The Rip Van Wrinkler, XXV, Issue 4, November 2021

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Training Conversation 50!

Karen Hocker photo

1. Just Jumping!

2. First ever basenji lure coursing in Italia.

Noreen Bennett!

Noreen Bennett
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During each agility weekend, i hear the same thing: "I don't understand why my dog doesn't do the (fill in the blank). He does it at home.I can do it 20 feet away. It only happens at shows." The answer is "Because it's different at shows." No one ever explains what that means. It's like your parents saying because I said so. Why is it different at shows? Here's my take on it,
Part 1- Successful agility training also means changing variables. As much as we increase distractions around equipment, in preparation for our first time in the ring, there is one HUGE variable that the majority of us have not practiced and that is the size of the arena. Many novice exhibitors train in a much smaller arena than a regulation size ring and as a result often work only 7-10 obstacles. The first time the dog competes, we change a HUGE variable . They go from training in a 50x50 arena to 100x100. And then we dont'/can't train in the ring -we go in with no food, no toys and not touching our dogs to praise them. Most of us cant even remember to praise verbally since we're trying to remember the course and not get lost.
Does changing a variable REALLY make a difference ? Yes yes yes. When I am teaching a new trick, such as crossing paws, I sit on the floor. Once the dog gets it, i may sit in a chair. The change of that one variable is enough to have to start teaching the trick from scratch. Standing up instead of sitting -we start again. Moving 10 feet back, moving 20 feet back, we start from scratch AGAIN. With each variable we progress more quickly.
Part 2- The atmosphere, energy, pheremones, whatever you want to call it -is different at a show. You can't fake indifference. You can't control .how other dogs react or emit signals. Not buying it? Think that you are calm and in control? Did you watch your dog and see the ears pinned back? Your dog won't tug or play. Dogs can sense when a human is going to have a seizure, they can sniff out drugs, they know you are awake even though you haven't opened your eyes because your breathing has changed. So yes, yes, yes -the energy at a show is another variable that your dog is now dealing with.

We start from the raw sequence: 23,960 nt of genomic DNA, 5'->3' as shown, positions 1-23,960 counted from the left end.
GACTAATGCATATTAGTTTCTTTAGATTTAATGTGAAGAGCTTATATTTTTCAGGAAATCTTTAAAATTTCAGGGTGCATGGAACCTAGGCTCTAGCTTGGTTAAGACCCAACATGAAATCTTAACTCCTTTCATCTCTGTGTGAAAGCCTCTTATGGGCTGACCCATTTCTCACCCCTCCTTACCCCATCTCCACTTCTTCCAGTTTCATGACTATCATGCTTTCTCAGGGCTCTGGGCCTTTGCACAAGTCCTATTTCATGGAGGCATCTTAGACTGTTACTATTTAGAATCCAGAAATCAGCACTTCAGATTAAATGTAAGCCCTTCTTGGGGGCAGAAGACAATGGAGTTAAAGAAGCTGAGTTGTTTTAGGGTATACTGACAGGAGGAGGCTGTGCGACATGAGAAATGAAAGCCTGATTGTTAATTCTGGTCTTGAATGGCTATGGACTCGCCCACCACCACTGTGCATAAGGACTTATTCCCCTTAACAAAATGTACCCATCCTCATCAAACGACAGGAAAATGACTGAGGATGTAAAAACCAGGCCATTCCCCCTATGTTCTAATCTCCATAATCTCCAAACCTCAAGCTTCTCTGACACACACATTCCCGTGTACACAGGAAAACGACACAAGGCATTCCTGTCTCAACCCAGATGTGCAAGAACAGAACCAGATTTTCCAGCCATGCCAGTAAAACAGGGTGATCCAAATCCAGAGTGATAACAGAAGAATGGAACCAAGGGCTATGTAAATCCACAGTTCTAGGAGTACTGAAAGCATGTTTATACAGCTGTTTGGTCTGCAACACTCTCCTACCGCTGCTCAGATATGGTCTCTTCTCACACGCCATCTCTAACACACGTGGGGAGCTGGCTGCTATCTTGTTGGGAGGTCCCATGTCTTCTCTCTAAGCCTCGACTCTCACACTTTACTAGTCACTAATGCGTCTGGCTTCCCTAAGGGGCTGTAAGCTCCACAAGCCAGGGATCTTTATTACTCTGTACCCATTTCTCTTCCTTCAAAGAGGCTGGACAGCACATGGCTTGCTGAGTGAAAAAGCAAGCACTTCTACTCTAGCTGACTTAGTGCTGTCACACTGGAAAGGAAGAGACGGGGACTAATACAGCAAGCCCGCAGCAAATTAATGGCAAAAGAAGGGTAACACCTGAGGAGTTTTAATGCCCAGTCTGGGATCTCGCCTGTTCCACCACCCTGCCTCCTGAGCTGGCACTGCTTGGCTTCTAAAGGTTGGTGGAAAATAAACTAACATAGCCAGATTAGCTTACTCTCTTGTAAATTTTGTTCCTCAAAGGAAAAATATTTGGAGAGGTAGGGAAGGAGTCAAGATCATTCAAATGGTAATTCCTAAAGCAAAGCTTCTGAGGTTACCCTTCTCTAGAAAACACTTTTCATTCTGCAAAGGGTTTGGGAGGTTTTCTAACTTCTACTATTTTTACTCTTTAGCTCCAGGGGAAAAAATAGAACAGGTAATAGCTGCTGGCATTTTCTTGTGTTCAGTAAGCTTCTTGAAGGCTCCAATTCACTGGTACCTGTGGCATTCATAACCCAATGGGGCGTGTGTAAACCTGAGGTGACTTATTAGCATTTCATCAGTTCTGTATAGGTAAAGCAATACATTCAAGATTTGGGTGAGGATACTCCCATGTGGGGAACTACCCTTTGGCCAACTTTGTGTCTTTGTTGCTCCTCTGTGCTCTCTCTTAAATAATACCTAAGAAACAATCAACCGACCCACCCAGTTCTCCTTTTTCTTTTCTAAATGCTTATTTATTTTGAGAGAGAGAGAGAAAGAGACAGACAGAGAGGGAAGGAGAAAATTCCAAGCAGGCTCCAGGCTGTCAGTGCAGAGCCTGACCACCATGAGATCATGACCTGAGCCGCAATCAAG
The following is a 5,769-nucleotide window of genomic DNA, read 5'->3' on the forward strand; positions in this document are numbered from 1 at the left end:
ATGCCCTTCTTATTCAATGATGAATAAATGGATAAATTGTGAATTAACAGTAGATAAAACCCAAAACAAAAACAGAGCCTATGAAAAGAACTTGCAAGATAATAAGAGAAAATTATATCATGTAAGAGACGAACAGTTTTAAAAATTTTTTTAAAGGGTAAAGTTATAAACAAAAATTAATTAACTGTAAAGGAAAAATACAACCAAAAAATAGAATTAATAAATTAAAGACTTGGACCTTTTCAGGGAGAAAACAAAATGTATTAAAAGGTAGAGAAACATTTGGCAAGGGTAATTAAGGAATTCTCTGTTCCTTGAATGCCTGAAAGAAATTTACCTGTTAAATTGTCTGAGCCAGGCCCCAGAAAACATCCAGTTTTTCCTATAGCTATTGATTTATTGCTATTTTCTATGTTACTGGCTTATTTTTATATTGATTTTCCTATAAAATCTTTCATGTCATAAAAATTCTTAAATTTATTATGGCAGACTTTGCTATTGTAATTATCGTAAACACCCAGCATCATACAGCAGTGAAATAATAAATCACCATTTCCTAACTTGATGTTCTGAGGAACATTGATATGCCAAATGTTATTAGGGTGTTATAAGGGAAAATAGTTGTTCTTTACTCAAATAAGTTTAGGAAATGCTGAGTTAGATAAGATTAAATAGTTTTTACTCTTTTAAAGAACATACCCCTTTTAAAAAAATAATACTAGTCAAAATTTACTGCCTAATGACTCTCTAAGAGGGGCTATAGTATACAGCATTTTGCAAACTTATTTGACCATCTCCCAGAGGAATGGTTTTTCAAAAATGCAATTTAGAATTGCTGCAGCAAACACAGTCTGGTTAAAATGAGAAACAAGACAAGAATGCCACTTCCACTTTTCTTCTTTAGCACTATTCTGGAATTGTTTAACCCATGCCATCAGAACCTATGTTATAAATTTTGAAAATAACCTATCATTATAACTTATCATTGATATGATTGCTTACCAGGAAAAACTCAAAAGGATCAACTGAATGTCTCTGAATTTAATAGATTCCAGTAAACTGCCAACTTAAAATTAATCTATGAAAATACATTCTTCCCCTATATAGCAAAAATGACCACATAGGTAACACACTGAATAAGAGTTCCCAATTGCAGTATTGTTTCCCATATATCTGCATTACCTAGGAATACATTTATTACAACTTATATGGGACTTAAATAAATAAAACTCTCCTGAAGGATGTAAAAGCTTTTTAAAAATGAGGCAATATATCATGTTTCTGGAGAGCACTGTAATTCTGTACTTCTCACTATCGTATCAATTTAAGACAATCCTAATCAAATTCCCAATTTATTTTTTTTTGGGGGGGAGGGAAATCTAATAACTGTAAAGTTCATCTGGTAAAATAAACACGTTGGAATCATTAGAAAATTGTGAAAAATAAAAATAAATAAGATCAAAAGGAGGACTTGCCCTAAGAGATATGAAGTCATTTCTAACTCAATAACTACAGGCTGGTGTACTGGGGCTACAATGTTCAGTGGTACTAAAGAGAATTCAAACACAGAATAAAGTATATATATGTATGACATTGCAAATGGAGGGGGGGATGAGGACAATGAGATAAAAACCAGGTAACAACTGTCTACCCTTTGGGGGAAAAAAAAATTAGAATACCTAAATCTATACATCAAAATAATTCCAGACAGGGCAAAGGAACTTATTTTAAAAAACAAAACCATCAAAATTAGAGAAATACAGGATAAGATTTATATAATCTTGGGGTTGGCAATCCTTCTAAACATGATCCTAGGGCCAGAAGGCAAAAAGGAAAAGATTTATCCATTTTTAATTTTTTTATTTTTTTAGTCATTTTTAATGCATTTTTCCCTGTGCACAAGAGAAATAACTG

I don't have a fail safe method to deal with all of the above. i struggle with it as much as everyone else because each dog needs something different. you can train a system but in the end you have to train YOUR dog, not a system. So this small novel is for my novice exhibitors that don't understand why things are different at a show. it is different to the dog -drastically different for most dogs so give yourself a break and give the dog some room to acclimate and adjust to this new variable. Your dog will come around quicker if you adjust your expectations for your first show and realize your dog is adjusting all over again to some big changes and may not be able to give you the same focus you had at home or class. It's okay -and it's normal..

Nina AB Daniel
Dogs are terrible generalizers. If we can change a tire in our driveway on a particular car we could probably change that same tire at a rest stop or in Tulsa.
A dogs brain does not work that way. When you change the environment it becomes a brand new thing. We need to spend time helping them be at ease in tons of different environments.


Hay bale jumping by Irena Peštová.

Tunnel jumping - Erica Kasper's puppy, Frolic, and her mom, Osa, looking on.

Goldie jumps the tunnel.

Jump over - Dana jumps over Ch'Ami 't Mannetje.

Sharky Osenni clears that log!

Nose Dive - Sandy while Occhi watches

by Luisa Ghetti
Basenjis try lure coursing in Italia, for the first time.

11 July, 2021, Desio.

Tired but happy, the first Basenji meet was held in Italy, dedicated entirely to Coursing and Basenji, in Desio. This wasTommaso Curci's idea and management help and recording by Luisa Ghetti.

Photos by Fugzu on FlickR.

There were 18 Basenjis participating in the day, of which only one was a spectator.
The others all did a first test, 14 individual and 3 pairs.
In reality, in the morning, thanks to Curci's professionalism and availability, we managed to do 3 shifts.
Some dogs then made 3 runs.

Before noon we tried a group photo ... but someone had already left and the Swiss family of the tricolor Holly (Quentin delle Caserosse) had not yet arrived.

Fortunately, shortly thereafter he too tried the race, doing the entire course ... at the start accompanied and encouraged by his humans.

While the former ate a good lunch at the tables, many were able to free their basenjis in the large enclosure where the races had taken place.

Chat chat and chat like we all have known each other for years.
Desire to repeat the day in the same way and in the same period next year.
A group that has agreed to go to Desio cyclically, some for the races and some simply to free their basenji in that huge field of grass only, with the surrounding wood, fenced in whose borders you can't see.

Hot , happy, and tired.

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